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Review of book ‘Eco-Homes: People, Place and Politics’ April 25, 2016

Filed under: Uncategorized — naturalbuild @ 5:39 pm

By: 

First posted on: Natural Building Blog

Jenny Pickerill is a professor of environmental geography at the University of Sheffield, and I met her when she was conducting research for this book, gallivanting around the world on a Winston Churchill Memorial Trust Travel Fellowship. She interviewed me and we toured a variety of novel eco-homes near Crestone, Colorado, where I was living at the time. In addition to Crestone, she visited ecological enclaves in Britain, Spain, Thailand, Argentina and other locations in the United States.

ecohomes

Her purpose in assembling this academic study into ecological living was to focus more on the social, geographical and political issues around eco-housing, which are often ignored, in the hopes that a broader acceptance of sustainable architecture will evolve. I found her analysis enlightening and well worth the read, if a bit academic in its outlook. Each chapter of the book is devoted to a different filter, which in total provides a good understanding of the issues involved.

The first chapter focuses on the eco aspects of eco-homes, and why this is important.  She observes that “eco-houses are being built to deal with the issues of waste through structural innovations by altering size, harnessing renewable technologies, retrofitting existing housing stock and changing occupants’ behavior and practices. Each approach has benefits, limitations and financial costs.” She goes on to chastise government and industry for emphasizing the technical fixes while ignoring simpler solutions.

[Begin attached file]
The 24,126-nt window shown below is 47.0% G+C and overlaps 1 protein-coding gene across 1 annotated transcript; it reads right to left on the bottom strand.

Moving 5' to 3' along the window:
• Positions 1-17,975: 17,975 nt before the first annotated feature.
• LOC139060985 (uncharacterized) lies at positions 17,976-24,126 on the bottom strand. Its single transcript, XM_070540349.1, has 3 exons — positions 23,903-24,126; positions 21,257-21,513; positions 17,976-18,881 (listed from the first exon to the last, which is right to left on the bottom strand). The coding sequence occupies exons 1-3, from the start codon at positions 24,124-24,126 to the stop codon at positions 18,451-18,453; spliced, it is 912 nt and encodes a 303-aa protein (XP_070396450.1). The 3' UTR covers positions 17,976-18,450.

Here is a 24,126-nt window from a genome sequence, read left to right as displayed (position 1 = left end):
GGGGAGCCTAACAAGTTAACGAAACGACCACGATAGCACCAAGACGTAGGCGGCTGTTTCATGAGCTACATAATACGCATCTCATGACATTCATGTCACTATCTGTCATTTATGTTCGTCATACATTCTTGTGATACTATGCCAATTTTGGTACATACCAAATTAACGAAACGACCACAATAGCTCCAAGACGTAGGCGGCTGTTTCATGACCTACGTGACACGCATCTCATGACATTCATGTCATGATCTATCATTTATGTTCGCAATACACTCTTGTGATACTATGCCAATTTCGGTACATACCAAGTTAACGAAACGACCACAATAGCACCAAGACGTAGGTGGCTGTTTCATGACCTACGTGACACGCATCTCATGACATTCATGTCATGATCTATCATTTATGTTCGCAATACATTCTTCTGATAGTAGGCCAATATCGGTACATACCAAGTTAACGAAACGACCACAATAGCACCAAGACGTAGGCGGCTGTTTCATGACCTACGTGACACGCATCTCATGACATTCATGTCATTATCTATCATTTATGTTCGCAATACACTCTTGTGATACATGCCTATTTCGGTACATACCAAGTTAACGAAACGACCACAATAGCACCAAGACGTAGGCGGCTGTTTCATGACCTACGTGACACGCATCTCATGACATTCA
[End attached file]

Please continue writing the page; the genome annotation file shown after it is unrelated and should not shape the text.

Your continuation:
Next, Jenny delves into the home aspect explaining how hard it is to define what home really is. Home can generally refer to country, state, city, bioregion, neighborhood, as well as a specific house. We have an emotional attachment to our homes that must be recognized in order to make eco-houses appealing to a wider audience. The emotional component is affected by aesthetics, location, style, privacy, comfort, and worth.

The history of eco-homes is often complex, and generally follows four different trajectories: vernacular, community, deep green and modernist. Continuity and tradition must be considered for any eco-home design to be successfully adopted. There has been some conflict between the movement toward Low Impact Development, which comes from radical social change, and the more technical emphasis of “smart” houses with their appeal for little active involvement of the occupants.

For many eco-builders place is primarily considered according to climatic and ecological factors, but Jenny points out how important it is to also view place as “containing meaning, memories, perceptions and identities, and as dynamic, unfinished and constantly evolving.” Case studies demonstrate how not taking this into consideration can result in misunderstandings and antagonism among other local residents.

The affordability of eco-homes is of major concern. The most common criticism of such housing is that it costs too much, which is not necessarily true. Jenny observes that “the complex pressures involved in contemporary housing from capitalist processes (housing built for profit generation and investment, market-determined prices), and state/government processes (planning restrictions increasing land prices, the financial cost of complying with planning and building regulations), to social processes (opposition to new developments, demand for more spacious and luxurious homes) all require careful consideration in developing affordable ecological alternatives.”

The question of comfort is central to many people’s perception of eco-homes, in that it is often believed that deep ecological living requires forgoing many expected comforts of home. And in fact Jenny did encounter some form of deprivation as she visited various eco-communities, but often the people who lived there didn’t perceive it that way; it was part of their attitude about appropriate life. This points out how subjective comfort can be. One person’s experience of being too hot or too cold is another person’s “thermal delight.” Jenny used the different embodiments of bathrooms she encountered to evaluate the wide variety that exists culturally about comfort.